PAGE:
SEASON WITH MOSSBERG’S DENNIS KENDALL
The Extreme Test
EDITOR’S NOTE: The mourning begins on the last
day of duck season, which is usually the end of January.
Many months will pass before we once again don waders,
gather up our decoys, load up our retrievers and head
for our blinds. However, duck season doesn’t have
to end. How would you like to be able to hunt ducks
from March through August and take 40 ducks or more
per day without drastically affecting the North American
duck population? If this sounds like an unrealistic
dream, it’s not, if you travel to Argentina. Argentina
is the Valhalla for the duck hunter where you see thousands,
possibly millions of ducks. This duck-hunting paradise
is so good that you’ll have a difficult time believing
what you’re about to read. Dennis Kendall, director
of marketing for Mossberg of New Haven, Connecticut,
invited me and two other outdoor writers, Wayne Van
Zwoll and Lamar Underwood,
to Argentina to test the newest of the Mossberg shotguns,
the 930 model. A three-shot autoloader that cost less
than $300, the guns were to be given the acid test.
We drug them through the muddy rice fields and marshes
and shot three to four boxes of shells every morning
and every evening to test the durability of the 930
Question: Dennis, why did you decide to bring Mossberg's
new 930 Autoloader along with three outdoor writers
to Argentina to test this new gun?
Kendall: We at Mossberg thought that an Argentina hunt
with three writers would be a unique treat since duck
season was closed in North America in April. We also
wanted the writers to give the 930 a fair test under
extreme conditions. There’s a wide variety of
duck species in Argentina. These ducks are birds that
most duck hunters in North America have never seen before.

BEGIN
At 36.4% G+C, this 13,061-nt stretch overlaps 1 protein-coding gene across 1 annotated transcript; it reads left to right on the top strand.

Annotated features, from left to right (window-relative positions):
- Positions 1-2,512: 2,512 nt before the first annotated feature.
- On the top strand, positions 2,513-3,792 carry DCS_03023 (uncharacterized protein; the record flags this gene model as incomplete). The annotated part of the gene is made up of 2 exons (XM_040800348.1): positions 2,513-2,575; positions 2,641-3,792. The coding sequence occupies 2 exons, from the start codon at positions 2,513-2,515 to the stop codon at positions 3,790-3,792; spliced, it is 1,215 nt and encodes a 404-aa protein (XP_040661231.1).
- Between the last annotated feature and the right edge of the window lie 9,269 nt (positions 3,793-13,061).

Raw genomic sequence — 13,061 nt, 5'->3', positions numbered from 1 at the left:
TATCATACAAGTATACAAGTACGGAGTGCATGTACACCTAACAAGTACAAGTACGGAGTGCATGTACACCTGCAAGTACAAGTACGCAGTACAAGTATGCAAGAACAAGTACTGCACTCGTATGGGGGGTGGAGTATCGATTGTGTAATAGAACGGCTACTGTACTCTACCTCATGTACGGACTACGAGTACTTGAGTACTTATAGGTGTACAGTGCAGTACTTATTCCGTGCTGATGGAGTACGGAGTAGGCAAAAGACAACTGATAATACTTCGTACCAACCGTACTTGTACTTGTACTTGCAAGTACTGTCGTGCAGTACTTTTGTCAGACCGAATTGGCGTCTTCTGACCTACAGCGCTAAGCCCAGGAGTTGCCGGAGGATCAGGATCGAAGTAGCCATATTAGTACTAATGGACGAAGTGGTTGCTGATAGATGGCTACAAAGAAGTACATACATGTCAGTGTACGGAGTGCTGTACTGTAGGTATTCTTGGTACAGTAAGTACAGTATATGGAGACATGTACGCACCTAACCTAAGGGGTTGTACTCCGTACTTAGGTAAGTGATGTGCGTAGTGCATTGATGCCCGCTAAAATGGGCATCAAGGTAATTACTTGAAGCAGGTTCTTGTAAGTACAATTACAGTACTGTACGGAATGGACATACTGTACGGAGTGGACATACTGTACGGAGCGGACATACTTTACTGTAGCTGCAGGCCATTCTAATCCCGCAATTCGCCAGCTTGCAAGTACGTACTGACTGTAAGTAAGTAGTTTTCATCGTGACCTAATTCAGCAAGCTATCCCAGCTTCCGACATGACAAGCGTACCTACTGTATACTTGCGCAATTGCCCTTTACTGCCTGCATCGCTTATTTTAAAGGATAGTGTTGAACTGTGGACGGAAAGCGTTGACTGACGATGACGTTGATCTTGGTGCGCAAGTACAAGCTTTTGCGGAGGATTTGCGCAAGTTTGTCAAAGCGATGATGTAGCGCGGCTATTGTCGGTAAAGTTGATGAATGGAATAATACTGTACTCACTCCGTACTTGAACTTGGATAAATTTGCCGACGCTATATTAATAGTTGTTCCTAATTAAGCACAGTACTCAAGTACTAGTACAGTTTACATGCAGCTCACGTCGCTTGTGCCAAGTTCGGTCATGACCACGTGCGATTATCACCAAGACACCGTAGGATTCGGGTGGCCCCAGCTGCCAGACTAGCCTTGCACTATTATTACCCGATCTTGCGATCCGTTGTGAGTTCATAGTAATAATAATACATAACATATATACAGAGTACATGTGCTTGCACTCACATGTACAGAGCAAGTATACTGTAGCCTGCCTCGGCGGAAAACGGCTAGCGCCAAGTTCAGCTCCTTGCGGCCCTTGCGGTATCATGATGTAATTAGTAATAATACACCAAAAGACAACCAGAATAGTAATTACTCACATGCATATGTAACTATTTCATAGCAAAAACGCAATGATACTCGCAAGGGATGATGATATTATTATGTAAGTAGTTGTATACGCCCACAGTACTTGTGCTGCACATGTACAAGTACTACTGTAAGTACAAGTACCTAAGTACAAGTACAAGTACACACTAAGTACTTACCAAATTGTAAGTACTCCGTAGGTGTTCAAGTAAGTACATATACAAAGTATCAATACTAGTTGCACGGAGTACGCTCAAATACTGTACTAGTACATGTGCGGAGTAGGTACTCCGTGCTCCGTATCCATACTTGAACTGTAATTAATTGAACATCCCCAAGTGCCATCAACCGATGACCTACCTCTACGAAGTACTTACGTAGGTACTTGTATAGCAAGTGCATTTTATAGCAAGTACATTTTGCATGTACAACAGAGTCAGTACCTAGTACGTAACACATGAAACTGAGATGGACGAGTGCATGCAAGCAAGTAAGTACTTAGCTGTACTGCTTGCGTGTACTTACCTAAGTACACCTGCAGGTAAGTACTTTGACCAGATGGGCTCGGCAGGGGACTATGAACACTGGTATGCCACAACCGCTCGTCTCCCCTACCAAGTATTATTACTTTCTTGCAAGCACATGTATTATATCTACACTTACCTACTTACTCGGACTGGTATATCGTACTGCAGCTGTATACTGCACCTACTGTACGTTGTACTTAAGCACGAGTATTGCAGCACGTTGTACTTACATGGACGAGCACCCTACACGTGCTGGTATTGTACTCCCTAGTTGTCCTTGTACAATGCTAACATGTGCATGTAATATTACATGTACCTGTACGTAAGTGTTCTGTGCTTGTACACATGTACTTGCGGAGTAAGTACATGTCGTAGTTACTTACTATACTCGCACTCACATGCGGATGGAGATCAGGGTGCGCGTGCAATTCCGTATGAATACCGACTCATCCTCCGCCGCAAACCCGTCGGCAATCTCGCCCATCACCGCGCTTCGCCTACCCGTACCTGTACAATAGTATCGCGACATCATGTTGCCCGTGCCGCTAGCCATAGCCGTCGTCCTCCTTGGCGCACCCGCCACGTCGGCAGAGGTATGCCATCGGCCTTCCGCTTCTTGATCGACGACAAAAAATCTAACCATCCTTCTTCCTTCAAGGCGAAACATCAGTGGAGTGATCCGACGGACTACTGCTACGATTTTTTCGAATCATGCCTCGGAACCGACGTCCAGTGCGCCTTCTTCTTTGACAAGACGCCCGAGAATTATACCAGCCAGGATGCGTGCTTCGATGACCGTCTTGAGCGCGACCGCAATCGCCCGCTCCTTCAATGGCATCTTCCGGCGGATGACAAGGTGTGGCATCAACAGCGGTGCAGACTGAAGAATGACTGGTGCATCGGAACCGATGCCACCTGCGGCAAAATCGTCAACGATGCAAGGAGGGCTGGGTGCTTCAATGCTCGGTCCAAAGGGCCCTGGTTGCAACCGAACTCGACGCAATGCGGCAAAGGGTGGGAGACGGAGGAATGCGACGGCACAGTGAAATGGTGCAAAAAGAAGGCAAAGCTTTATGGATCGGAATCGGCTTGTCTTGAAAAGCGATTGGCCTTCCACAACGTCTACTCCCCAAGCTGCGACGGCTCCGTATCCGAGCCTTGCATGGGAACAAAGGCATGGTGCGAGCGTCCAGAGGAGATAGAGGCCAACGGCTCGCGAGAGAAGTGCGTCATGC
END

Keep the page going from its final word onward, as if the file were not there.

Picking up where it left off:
Besides the 930, we brought the Silver Reserve Over-and-Under,
two of our latest new products. The 930 Autoloader and
the Silver Reserve are both great waterfowl guns. We
wanted them tested and evaluated by impartial outdoorsmen
under extreme conditions.
In Argentina, we shot low brass 2-3/4-inch shells with
lead shot. How did you feel the guns performed?
Kendall: Frankly we were surprised. Waterfowlers in
the United States usually shoot 3-inch 12-gauge up to
10-gauge Magnums for waterfowl. We were surprised that
the outfitter provided low brass Fiocchi 2-3/4-inch
shells for duck hunting. However, we were all pleasantly
surprised that these low brass shells in the Mossberg
guns enabled us to take ducks out to 40 yards and more.
Crippling birds was almost non-existent.
Question: What will be the price on the 930 Autoloaders?
Kendall: The average price is from $289 to $329, which
makes these guns about as affordable as any autoloader
gun in the marketplace.
Question: How does Mossberg produce a quality autoloader
like the 930 for this price?
The philosophy of Mossberg is to provide the most-affordable,
high-quality product possible at a price the average
consumer can afford. We attempt to bring our customers
a great quality product at a very-affordable price with
features that are hard to beat, including porting and
many other features that more-expensive shotguns offer.
You’ve seen on this hunt that Mossberg's new 930
Autoloader not only meets but also exceeds the performance
of most autoloaders in the field.
For more information about Mossberg's products, you
can visit the company’s website at www.mossberg.com.
To learn more about duck hunting in Argentina, please
Tomorrow: Chesapeake Bay vs.